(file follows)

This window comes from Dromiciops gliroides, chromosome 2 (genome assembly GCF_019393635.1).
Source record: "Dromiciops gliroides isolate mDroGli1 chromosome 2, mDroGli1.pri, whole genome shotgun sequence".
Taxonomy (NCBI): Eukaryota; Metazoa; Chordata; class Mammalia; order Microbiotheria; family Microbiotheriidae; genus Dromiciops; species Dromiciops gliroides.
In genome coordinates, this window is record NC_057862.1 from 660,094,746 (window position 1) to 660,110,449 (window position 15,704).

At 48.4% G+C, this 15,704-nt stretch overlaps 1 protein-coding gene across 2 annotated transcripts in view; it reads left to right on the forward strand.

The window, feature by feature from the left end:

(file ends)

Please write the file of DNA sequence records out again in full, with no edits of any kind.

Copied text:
This window comes from Dromiciops gliroides, chromosome 2 (genome assembly GCF_019393635.1).
Source record: "Dromiciops gliroides isolate mDroGli1 chromosome 2, mDroGli1.pri, whole genome shotgun sequence".
Taxonomy (NCBI): Eukaryota; Metazoa; Chordata; class Mammalia; order Microbiotheria; family Microbiotheriidae; genus Dromiciops; species Dromiciops gliroides.
In genome coordinates, this window is record NC_057862.1 from 660,094,746 (window position 1) to 660,110,449 (window position 15,704).

At 48.4% G+C, this 15,704-nt stretch overlaps 1 protein-coding gene across 2 annotated transcripts in view; it reads left to right on the forward strand.

The window, feature by feature from the left end: